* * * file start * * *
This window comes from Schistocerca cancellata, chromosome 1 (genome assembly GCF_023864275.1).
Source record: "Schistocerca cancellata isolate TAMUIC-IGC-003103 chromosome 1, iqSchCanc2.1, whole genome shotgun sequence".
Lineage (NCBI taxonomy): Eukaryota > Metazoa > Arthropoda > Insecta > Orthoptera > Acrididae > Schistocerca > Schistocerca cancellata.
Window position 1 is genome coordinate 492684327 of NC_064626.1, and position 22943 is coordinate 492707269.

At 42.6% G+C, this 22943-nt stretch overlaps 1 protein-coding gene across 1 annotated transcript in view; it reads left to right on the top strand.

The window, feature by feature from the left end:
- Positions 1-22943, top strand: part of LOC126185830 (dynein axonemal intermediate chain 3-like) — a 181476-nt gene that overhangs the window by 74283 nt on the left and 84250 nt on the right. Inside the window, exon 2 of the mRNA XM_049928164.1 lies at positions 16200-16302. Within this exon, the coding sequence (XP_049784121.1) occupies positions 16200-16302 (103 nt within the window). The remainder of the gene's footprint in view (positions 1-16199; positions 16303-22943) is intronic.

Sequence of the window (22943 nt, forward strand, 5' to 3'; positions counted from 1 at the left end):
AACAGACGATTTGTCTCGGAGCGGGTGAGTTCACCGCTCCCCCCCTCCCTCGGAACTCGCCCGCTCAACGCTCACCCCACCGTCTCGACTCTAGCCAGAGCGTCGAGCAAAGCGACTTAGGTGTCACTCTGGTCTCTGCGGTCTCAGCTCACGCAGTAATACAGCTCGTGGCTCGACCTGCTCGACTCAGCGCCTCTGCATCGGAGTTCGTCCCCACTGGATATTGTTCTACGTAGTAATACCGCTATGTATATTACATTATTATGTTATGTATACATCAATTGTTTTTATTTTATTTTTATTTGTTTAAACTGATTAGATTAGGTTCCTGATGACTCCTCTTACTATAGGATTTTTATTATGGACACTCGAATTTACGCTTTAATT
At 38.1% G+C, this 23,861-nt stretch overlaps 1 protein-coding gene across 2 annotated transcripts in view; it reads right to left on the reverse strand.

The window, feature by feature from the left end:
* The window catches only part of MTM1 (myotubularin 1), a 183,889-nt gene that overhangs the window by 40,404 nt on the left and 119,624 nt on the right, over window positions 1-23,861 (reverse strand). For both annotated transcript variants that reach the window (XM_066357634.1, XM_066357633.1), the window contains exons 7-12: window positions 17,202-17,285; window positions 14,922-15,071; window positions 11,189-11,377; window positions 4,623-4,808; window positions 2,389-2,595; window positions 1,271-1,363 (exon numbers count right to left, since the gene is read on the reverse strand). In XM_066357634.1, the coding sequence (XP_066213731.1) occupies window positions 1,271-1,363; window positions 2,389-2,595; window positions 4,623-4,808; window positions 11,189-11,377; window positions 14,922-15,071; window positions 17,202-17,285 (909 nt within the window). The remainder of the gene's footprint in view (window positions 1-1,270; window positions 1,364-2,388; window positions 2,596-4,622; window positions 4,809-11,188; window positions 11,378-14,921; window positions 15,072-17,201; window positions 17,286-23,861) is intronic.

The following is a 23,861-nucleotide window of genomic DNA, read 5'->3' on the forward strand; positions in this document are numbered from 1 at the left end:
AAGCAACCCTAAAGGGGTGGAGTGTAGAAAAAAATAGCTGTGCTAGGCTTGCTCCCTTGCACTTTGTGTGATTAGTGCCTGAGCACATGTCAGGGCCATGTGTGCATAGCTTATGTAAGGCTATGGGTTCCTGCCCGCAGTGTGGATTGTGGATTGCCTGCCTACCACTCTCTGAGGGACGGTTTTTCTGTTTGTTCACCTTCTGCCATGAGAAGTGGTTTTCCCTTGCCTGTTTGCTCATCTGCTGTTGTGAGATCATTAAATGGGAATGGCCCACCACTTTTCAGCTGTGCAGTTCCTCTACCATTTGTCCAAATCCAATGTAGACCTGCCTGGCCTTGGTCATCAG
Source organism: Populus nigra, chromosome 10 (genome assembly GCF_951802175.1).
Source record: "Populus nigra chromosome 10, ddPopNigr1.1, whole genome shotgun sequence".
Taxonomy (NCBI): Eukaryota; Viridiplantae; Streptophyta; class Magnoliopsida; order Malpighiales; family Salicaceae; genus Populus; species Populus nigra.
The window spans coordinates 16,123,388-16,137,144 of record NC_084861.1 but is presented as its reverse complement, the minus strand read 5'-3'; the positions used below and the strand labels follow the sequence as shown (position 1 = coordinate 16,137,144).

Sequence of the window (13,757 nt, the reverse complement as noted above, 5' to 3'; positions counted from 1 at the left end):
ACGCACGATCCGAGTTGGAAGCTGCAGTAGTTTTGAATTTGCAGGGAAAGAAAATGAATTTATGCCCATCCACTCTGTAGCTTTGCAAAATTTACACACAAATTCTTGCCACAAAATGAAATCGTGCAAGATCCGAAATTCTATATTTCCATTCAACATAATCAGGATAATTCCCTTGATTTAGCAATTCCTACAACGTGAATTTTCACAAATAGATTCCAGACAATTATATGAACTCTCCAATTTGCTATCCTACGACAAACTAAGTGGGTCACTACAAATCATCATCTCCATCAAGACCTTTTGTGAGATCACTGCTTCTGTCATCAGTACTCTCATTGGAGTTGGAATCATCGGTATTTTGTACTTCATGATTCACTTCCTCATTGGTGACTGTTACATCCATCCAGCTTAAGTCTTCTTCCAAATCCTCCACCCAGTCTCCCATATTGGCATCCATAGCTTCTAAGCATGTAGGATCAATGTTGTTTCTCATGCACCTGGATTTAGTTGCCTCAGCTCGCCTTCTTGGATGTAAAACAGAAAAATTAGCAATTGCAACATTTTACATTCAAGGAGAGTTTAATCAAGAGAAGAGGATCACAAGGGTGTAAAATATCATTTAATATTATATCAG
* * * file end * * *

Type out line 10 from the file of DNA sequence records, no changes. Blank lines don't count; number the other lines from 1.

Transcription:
At 38.1% G+C, this 23,861-nt stretch overlaps 1 protein-coding gene across 2 annotated transcripts in view; it reads right to left on the reverse strand.